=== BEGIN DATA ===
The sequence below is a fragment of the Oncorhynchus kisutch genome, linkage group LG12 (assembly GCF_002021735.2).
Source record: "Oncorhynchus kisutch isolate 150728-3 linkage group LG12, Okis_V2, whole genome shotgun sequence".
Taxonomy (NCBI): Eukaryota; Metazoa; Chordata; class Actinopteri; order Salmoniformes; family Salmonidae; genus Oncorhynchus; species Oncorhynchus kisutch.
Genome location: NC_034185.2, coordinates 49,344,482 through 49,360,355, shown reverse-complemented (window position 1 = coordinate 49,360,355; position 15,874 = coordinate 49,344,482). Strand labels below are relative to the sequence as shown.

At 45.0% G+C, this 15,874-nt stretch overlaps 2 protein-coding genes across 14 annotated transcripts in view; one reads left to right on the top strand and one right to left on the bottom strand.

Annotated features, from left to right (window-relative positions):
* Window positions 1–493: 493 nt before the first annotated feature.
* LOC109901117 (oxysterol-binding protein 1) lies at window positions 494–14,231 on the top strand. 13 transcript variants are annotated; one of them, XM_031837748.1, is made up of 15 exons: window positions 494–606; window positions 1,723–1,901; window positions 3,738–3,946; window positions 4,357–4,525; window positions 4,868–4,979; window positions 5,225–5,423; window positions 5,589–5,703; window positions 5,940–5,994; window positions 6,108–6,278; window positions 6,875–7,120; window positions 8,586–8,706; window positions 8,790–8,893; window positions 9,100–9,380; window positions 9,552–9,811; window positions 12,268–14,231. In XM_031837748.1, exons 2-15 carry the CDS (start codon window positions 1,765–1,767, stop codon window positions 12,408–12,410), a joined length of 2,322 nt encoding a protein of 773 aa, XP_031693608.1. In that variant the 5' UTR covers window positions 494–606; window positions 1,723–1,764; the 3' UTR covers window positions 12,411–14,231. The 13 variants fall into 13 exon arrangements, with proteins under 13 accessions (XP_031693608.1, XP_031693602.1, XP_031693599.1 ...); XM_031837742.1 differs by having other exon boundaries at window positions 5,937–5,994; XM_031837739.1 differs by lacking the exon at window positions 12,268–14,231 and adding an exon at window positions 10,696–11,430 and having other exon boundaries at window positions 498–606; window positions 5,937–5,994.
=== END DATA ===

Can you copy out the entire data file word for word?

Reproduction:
The sequence below is a fragment of the Oncorhynchus kisutch genome, linkage group LG12 (assembly GCF_002021735.2).
Source record: "Oncorhynchus kisutch isolate 150728-3 linkage group LG12, Okis_V2, whole genome shotgun sequence".
Taxonomy (NCBI): Eukaryota; Metazoa; Chordata; class Actinopteri; order Salmoniformes; family Salmonidae; genus Oncorhynchus; species Oncorhynchus kisutch.
Genome location: NC_034185.2, coordinates 49,344,482 through 49,360,355, shown reverse-complemented (window position 1 = coordinate 49,360,355; position 15,874 = coordinate 49,344,482). Strand labels below are relative to the sequence as shown.

At 45.0% G+C, this 15,874-nt stretch overlaps 2 protein-coding genes across 14 annotated transcripts in view; one reads left to right on the top strand and one right to left on the bottom strand.

Annotated features, from left to right (window-relative positions):
* Window positions 1–493: 493 nt before the first annotated feature.
* LOC109901117 (oxysterol-binding protein 1) lies at window positions 494–14,231 on the top strand. 13 transcript variants are annotated; one of them, XM_031837748.1, is made up of 15 exons: window positions 494–606; window positions 1,723–1,901; window positions 3,738–3,946; window positions 4,357–4,525; window positions 4,868–4,979; window positions 5,225–5,423; window positions 5,589–5,703; window positions 5,940–5,994; window positions 6,108–6,278; window positions 6,875–7,120; window positions 8,586–8,706; window positions 8,790–8,893; window positions 9,100–9,380; window positions 9,552–9,811; window positions 12,268–14,231. In XM_031837748.1, exons 2-15 carry the CDS (start codon window positions 1,765–1,767, stop codon window positions 12,408–12,410), a joined length of 2,322 nt encoding a protein of 773 aa, XP_031693608.1. In that variant the 5' UTR covers window positions 494–606; window positions 1,723–1,764; the 3' UTR covers window positions 12,411–14,231. The 13 variants fall into 13 exon arrangements, with proteins under 13 accessions (XP_031693608.1, XP_031693602.1, XP_031693599.1 ...); XM_031837742.1 differs by having other exon boundaries at window positions 5,937–5,994; XM_031837739.1 differs by lacking the exon at window positions 12,268–14,231 and adding an exon at window positions 10,696–11,430 and having other exon boundaries at window positions 498–606; window positions 5,937–5,994.